The Japanese role-playing-game specialists at Level-5 made a big splash with the original Ni No Kuni, a fairy tale adventure with art, music, and cinematic scenes created in partnership with Studio Ghibli. The legendary animation house isn’t as involved in the sequel—longtime Ghibli composer Joe Hisaishi and animator Yoshiyuki Momose returned—but it’s still a stunning, living rendition of the studio’s house style, and now the rest of the game has been expanded well beyond the original’s strictly traditional JRPG scope.
After four games of murder and mayhem in far-flung locales, Ubisoft is bringing Far Cry to its wildest setting yet: rural Montana. Pitting players against a Christian extremist who’s turned an entire town into a heavily armed, anti-government cult with him as their messianic leader, the premise has the potential to be boldly political, but the question of whether Ubisoft will actually have something to say or just use this deeply resonant and uncomfortable imagery as buzz-generating window dressing is still up in the air. (Sadly, but unsurprisingly, early reports point to the latter.)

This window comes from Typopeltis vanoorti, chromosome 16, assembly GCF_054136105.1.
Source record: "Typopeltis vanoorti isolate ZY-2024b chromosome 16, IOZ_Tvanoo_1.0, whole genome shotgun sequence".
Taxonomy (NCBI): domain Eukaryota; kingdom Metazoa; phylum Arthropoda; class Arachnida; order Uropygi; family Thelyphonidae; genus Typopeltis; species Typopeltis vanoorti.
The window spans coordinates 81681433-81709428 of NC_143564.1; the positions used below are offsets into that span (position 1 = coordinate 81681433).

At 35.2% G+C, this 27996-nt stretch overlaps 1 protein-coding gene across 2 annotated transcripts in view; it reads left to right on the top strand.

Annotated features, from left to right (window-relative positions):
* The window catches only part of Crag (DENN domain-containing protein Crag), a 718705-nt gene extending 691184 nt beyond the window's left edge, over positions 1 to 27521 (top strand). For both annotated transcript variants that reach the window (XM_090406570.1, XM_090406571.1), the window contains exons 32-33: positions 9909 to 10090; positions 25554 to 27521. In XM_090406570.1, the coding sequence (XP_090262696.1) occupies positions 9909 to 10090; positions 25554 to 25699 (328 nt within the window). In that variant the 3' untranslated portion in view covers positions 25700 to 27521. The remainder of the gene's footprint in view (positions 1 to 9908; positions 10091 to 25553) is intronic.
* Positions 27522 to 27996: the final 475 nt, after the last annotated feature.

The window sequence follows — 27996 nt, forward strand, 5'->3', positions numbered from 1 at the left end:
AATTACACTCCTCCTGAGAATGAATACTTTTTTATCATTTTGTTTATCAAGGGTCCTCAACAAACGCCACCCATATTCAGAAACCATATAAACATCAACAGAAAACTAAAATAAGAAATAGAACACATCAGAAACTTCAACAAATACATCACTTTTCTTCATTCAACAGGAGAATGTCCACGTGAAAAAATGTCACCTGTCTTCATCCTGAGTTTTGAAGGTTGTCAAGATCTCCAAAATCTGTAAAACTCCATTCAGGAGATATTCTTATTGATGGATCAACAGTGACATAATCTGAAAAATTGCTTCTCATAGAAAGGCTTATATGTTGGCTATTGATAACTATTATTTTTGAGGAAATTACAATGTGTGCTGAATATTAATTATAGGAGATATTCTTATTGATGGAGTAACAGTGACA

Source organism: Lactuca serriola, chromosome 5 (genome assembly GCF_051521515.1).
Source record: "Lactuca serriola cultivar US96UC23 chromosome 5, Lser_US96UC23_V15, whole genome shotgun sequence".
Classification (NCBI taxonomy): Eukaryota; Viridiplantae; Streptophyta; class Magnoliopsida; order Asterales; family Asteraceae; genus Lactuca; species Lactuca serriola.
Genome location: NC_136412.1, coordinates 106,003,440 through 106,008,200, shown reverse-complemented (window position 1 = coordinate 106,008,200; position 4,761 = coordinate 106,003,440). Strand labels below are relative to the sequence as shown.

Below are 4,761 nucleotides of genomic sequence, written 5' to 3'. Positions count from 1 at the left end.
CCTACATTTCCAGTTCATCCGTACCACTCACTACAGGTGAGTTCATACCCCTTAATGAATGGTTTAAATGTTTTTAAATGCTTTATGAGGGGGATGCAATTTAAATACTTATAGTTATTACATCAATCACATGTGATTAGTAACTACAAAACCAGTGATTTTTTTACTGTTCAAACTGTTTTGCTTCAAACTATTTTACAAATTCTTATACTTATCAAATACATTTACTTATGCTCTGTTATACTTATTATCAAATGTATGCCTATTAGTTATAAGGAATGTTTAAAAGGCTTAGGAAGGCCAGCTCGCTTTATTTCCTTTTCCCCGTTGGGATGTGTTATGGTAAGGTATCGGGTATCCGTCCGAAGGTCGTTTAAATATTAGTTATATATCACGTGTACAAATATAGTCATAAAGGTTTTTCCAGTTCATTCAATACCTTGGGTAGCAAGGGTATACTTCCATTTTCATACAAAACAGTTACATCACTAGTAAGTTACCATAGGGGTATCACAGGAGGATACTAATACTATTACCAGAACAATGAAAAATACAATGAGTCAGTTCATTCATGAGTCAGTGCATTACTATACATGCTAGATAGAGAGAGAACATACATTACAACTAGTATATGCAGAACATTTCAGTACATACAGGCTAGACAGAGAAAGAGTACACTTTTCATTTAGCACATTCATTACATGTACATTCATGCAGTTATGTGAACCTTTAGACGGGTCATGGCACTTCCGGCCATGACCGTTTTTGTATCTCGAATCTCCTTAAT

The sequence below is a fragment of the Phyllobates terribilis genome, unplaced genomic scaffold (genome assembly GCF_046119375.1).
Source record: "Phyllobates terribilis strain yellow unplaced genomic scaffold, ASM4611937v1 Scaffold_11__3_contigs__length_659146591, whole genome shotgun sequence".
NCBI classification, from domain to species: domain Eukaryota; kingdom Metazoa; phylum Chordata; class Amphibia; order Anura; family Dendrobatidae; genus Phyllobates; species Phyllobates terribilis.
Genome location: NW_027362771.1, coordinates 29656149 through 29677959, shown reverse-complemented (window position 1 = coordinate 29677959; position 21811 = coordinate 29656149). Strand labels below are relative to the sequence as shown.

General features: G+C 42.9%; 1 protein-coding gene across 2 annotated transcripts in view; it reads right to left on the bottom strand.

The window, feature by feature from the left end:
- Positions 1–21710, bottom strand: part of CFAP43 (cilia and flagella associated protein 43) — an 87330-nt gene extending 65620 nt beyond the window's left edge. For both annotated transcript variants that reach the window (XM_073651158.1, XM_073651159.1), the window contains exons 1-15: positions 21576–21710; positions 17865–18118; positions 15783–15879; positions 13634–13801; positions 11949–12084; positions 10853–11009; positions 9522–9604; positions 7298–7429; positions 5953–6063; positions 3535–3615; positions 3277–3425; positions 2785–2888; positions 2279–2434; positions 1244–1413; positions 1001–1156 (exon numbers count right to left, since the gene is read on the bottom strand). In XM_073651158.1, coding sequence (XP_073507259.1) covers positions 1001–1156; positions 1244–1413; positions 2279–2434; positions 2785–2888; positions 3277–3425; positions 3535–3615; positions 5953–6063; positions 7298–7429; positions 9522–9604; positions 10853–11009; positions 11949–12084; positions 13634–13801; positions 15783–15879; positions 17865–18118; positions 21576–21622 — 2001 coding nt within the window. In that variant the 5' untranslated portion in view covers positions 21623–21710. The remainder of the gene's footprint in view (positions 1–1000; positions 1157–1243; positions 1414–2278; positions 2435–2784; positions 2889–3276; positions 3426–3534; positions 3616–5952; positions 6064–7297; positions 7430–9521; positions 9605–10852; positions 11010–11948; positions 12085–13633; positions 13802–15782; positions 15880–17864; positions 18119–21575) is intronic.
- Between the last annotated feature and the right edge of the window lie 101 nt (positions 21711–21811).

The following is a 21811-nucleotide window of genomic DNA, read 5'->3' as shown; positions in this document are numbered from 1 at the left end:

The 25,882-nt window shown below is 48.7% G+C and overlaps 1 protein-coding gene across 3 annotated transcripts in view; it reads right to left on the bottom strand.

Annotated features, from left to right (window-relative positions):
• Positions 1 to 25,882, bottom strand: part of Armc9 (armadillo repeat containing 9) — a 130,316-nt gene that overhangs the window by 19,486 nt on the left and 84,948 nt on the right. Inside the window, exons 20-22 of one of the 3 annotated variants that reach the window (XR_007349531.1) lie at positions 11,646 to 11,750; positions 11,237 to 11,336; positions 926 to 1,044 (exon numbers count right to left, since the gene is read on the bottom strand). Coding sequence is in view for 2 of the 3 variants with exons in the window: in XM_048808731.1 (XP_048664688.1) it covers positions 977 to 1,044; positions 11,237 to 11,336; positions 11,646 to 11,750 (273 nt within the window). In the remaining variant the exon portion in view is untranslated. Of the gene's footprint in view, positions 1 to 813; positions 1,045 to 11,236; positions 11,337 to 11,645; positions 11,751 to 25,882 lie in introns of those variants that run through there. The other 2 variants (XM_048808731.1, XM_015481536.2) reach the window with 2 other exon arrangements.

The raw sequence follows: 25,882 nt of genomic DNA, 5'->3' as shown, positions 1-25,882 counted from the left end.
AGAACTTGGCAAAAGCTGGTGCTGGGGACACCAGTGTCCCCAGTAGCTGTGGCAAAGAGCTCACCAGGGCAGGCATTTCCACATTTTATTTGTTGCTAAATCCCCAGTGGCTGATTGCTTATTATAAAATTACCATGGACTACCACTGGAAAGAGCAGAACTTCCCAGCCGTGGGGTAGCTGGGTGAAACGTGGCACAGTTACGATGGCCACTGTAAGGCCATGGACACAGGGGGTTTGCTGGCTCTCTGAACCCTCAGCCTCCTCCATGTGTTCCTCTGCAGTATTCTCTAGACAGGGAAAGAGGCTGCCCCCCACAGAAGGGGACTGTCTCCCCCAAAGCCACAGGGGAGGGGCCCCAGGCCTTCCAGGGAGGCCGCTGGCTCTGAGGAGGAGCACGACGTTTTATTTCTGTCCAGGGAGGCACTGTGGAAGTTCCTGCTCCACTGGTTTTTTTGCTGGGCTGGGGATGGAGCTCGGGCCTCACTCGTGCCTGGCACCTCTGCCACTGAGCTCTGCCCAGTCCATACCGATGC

Although Major League Baseball itself has stepped up to compete (its latest attempt at reviving the classic R.B.I. Baseball series is also due in March, and it’s looking like a big upgrade over past efforts), Sony’s The Show remains the gold standard for simulated slugging.
Set in a disgusting vision of hell, Agony is a horror game that has gotten a lot of buzz from cranking its edginess dial to the limit and then forcibly snapping it off. It carries a striking look that renders the depths of Hades as a fleshy, wet wasteland and, from what we’ve seen in previews, a dedication to some graphic, bizarre gore. But judging by its developer’s Twitter feed’s near-exclusive focus on screenshots of horny demons rubbing their naked bodies or lying around with their legs spread and their crotches covered by the words “The gates of hell will open wide” (not to mention the logo, where, let’s face it, the “O” is obviously a toothy vagina), we can’t shake the feeling that it’s also maybe one big exercise in demon fetish porn. And you know what, that’s totally cool if that’s your thing. But for all other horror junkies who are just looking for a freaky game to give them their fix, you might want to proceed with caution.